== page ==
Hastily searching for a sketchbook last week, I found a 4×6 booklet behind my leopard fabric covered chair where I sit and draw. Leafing through it, I found some fun sketches I did in February 2016. With few art tools and being winter house-bound I turned to sketching between stitching to keep my mind open. Little did I know that my purple pen drawings would be found around the same time as the passing of Prince.
Prince left us in the spring of 2016. I’m lamenting the loss of this talented artist for several reasons. He and I were of the same generation. His talent and kind nature are legendary and I admire him. His legacy will continue. Enjoy the sketches!
Needles breaking. Threads breaking. Again and again. Adjusting tension and trying little tricks to keep everything running smoothly.
It happens with hand stitching too. Knotting up, catching a thread on the back, tangling. Sometimes it’s that kind of stitching: tangling and knotting.
Learning to wrestle wrought threads.
This is the nature of thread work. It teaches me to allow anger in and out—no withholding of breath. Letting it be its own nature. Turn off power and tidy the sewing room. Go to relax and read a bit
morning. opening the sewing desk and do my morning ritual of preparing the machine with basic maintenance. Open the bobbin case. Get the dust remover, brush and oil. Ahah! The culprit exposed in the sunlight streaming through the window. A tiny speck of shredded rayon thread is barely visible under the auto cutter. Another fine long strand is found at the bottom of the case
I remove the threads, flush with air, brush well, oil bobbin and put it all back together.
Last night I did that twice. But I couldn’t see the small specks of thread. Even with my Ott Light.
Under light of day everything is exposed and seen with clarity.
Learning balance and timing, during fatigue and frustration was not the time to problem solve. Bernina sews like herself again.
“She’s in There Somewhere” Acrylic Painting is going to be exhibited in NYC at the Syliva Wald and Po Kim Gallery with N.A.W.A. The National Association of Women Artists. First exhibition in New York in many many years. I had a show in NYC in the early 80’s and then moved to North Carolina with my family, got married and let my art career go. It is not an unusual story for a woman to give up a career but I am thrilled to be back in the city and to be a part of a great organization like NAWA.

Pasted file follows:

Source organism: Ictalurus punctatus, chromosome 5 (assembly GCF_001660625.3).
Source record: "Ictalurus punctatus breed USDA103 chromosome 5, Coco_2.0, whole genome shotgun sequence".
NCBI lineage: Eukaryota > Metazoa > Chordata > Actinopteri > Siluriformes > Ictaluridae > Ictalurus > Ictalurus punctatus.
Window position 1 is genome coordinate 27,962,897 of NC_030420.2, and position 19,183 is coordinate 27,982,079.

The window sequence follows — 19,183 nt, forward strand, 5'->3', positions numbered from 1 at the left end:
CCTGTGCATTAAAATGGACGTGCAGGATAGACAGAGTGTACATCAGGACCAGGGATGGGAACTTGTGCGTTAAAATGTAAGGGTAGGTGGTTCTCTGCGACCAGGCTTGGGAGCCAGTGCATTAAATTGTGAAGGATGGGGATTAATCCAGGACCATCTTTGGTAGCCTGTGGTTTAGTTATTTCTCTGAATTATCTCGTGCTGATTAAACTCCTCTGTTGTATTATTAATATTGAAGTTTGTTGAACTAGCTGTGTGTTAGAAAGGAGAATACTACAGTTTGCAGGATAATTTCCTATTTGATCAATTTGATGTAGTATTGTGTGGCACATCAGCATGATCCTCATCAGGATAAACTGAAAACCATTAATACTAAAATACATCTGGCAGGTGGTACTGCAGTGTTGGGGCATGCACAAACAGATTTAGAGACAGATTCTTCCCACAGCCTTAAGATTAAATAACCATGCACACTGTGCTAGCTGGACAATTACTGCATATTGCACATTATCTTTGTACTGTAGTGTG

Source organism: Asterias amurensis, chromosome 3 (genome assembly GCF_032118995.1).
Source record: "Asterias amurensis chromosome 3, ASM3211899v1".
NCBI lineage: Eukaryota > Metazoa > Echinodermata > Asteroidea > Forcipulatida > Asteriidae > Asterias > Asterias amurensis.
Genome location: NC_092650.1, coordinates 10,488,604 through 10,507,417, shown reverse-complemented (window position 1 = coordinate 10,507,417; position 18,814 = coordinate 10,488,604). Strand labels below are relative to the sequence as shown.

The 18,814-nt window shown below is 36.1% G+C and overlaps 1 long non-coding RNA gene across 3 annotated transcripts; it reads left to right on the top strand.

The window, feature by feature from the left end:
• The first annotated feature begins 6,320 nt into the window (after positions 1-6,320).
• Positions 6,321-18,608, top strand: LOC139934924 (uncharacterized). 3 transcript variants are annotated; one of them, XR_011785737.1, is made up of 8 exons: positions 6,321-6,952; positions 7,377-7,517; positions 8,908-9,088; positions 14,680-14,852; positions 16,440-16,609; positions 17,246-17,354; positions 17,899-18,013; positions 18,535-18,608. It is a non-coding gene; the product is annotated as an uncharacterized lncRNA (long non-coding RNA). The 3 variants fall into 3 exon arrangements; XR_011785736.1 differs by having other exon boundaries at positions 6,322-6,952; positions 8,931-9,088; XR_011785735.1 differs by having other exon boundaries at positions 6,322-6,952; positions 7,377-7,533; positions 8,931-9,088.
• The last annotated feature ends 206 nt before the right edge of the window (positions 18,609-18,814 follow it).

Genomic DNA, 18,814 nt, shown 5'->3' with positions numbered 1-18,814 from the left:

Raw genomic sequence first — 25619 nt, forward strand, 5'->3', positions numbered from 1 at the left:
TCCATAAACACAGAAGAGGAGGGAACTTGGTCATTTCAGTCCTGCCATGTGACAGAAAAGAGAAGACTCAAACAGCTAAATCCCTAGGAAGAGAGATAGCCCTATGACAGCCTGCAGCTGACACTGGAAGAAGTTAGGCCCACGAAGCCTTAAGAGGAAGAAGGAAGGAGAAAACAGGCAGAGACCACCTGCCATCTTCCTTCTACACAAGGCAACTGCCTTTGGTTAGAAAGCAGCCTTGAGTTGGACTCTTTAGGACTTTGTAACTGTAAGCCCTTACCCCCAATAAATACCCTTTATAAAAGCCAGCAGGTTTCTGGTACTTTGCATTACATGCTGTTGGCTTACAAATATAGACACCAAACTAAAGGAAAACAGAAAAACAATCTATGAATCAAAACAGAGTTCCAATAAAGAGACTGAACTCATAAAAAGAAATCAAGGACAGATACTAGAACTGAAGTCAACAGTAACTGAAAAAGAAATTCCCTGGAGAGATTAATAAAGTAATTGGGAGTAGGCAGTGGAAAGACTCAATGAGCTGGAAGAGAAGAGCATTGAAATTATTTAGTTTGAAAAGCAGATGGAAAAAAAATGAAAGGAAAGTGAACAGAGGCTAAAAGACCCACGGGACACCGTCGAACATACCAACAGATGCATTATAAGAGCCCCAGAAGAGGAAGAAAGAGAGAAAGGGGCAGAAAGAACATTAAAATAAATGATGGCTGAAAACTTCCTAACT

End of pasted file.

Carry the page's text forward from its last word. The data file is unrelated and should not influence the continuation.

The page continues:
The piece won an award in Bucks County and sending it to New York is pretty exciting. Thanks to everyone who encouraged me to do this – as always you know who you are!
Regarding Sherlock Holmes and his ignorance of Copernican theory, “What the deuce is [the solar system] to me?” he exclaims to Watson in A Study in Scarlet. “You say that we go round the sun. If we went round the moon it would not make a pennyworth of difference to me or to my work.” And now that he knows that fact? “I shall do my best to forget it,” he promises.
My art is mine, its not inspired by anything in particular or anyone. Simple concept or it should be. Well just try that on in the modern world. There are labels slung at the work, me and the style. Comparisons are made with no regard to my thoughts or feelings. I prefer the enigma that naturally exists in the creation and the process. I don’t intend to create and make statements of any kind. I’m not that pretentious. I wonder who really cares about my opinion…and do I actually care to use my precious work as a tool to provide statements to the public? If you’re a long standing friend we may find ourselves discussing it but otherwise I’m likely to say a little when queried about the art I make.
The reference to Sherlock Holmes? I read Conan Doyle in my youth and the realization of what Holmes referred to in the Copernicus statement stuck with me. What do I need to know–to shape my life as I want it to be….and what do I need to forget? I don’t want to know about the art that came before me or even really of what is being created right now. Keeping it simple, I have little need to know about artists, it impedes my progress, infiltrates my brain and I fight to keep it out. I’ve been told that I’m wrong, that if I had gone to art school or college I would know that I should build on the structure of artist who created before me. Now I have to forget that too! I met Ian Frazier several times and he told me he has had a similar experience. He said the internet contains so much information its difficult to filter when doing research for his writing. I explained my Holmes theory to him and he chuckled and nodded his head.
To all who know me, please stop telling me to change my mind on this subject. I paid dearly to avoid art school. I consider myself an iconoclast and being institutionalized doesn’t work for me. While working low paying full time jobs, I painted during my precious time off. Not having knowledge of art history doesn’t make me not bright. Figuring out processes by experimentation doesn’t make my work unsophisticated. It does make me an outsider for the most part. What I didn’t get by going to college…I struggled, worked hard and experimented a lot. I found out that I am an innovator, a risk taker and improvise on every piece I make. I’m happy with my work and proud of what I do. I am pleased and humbled every time someone acquires a piece. I’m impressed with those who collect my art, as they are an extraordinary group of people.